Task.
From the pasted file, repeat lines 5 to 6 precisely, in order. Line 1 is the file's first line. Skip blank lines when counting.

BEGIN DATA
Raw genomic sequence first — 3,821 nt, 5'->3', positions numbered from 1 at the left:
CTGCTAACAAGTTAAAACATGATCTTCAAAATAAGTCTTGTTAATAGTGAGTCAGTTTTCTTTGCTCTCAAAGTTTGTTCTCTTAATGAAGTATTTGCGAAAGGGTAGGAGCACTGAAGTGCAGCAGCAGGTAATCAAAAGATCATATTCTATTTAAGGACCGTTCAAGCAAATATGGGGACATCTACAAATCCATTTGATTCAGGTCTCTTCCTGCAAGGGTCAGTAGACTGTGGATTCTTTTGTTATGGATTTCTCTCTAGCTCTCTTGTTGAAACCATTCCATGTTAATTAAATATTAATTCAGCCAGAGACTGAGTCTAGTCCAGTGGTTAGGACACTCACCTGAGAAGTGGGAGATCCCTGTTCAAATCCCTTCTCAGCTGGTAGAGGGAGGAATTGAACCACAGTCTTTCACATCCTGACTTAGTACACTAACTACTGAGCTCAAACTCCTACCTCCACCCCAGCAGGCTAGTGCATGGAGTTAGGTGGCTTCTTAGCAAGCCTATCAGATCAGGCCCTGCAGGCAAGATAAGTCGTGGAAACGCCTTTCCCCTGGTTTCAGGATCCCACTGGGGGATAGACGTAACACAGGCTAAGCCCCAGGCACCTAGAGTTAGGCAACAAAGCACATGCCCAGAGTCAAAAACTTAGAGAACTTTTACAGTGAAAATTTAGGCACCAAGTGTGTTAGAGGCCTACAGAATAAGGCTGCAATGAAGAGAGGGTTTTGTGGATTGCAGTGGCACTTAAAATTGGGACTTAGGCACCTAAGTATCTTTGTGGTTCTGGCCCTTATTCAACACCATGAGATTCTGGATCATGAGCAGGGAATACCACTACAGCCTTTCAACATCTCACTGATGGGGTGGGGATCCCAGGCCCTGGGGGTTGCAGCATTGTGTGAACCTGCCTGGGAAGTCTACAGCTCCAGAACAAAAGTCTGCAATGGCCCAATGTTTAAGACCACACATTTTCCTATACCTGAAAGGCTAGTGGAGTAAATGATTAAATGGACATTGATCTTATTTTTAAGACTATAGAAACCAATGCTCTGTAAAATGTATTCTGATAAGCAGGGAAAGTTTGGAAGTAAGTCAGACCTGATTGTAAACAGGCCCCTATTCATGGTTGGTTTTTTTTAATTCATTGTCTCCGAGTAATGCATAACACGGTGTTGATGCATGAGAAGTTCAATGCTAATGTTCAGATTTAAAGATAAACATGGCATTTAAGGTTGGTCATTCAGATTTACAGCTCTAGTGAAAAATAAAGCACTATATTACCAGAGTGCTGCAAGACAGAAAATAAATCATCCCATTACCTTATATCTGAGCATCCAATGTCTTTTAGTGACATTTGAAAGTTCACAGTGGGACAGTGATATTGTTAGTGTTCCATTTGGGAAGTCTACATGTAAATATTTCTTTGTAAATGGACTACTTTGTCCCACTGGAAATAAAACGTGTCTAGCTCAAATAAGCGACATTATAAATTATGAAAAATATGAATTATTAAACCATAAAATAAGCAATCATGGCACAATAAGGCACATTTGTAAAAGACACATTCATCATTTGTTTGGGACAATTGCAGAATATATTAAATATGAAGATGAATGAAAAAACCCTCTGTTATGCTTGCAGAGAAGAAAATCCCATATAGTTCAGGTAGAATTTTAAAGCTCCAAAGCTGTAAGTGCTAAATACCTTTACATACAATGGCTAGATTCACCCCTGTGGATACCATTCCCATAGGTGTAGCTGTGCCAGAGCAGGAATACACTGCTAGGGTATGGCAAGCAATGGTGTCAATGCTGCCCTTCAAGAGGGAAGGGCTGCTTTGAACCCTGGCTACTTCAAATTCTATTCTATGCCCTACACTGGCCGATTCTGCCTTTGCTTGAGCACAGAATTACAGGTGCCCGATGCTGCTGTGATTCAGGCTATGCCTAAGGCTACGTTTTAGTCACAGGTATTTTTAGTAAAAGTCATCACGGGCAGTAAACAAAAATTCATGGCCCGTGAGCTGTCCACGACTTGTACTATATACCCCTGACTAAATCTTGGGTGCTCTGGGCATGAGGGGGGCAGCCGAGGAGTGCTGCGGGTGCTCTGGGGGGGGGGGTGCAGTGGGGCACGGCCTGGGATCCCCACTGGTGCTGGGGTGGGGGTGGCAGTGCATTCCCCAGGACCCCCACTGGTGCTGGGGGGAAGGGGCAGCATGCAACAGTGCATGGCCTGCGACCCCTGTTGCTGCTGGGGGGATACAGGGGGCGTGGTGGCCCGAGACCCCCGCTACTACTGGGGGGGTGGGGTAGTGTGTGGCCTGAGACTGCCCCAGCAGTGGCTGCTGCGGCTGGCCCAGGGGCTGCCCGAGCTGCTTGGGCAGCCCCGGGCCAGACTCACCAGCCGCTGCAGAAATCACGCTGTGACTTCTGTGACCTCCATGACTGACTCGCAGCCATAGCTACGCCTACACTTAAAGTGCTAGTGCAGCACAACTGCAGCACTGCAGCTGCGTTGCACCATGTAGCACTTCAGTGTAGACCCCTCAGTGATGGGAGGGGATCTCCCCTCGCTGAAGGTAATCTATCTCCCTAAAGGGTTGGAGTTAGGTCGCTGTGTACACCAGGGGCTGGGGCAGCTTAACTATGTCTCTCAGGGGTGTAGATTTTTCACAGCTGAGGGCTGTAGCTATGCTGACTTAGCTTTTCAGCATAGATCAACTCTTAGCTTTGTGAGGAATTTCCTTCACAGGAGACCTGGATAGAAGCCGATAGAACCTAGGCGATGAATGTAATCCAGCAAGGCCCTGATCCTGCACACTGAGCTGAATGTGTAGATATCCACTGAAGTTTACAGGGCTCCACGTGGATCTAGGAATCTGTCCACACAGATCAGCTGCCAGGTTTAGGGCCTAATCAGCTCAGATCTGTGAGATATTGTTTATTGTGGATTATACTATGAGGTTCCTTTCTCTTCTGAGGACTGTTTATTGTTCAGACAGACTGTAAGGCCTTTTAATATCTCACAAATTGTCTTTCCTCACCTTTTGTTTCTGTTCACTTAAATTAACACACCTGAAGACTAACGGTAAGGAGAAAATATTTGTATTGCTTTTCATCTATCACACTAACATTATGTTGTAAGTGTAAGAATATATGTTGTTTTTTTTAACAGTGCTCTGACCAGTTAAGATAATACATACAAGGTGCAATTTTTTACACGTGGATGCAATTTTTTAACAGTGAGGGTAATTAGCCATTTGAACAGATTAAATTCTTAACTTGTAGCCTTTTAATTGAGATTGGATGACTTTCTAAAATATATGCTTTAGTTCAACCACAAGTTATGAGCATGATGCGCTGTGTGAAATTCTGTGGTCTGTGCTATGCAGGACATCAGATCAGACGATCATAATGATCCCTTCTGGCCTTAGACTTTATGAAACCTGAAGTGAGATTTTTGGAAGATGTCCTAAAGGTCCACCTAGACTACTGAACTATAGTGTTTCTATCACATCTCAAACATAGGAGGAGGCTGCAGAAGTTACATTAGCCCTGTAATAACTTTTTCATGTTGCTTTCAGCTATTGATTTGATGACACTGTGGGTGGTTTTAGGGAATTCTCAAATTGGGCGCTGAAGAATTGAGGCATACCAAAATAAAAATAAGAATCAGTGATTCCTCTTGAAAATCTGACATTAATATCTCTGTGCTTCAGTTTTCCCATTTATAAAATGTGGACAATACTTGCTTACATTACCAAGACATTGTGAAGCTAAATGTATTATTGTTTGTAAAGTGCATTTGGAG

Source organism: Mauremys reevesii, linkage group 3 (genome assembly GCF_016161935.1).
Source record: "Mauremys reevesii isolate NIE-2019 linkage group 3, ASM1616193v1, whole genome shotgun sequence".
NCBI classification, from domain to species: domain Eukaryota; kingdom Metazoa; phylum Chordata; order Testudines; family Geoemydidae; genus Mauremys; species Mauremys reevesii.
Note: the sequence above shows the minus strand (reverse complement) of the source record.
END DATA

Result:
NCBI classification, from domain to species: domain Eukaryota; kingdom Metazoa; phylum Chordata; order Testudines; family Geoemydidae; genus Mauremys; species Mauremys reevesii.
Note: the sequence above shows the minus strand (reverse complement) of the source record.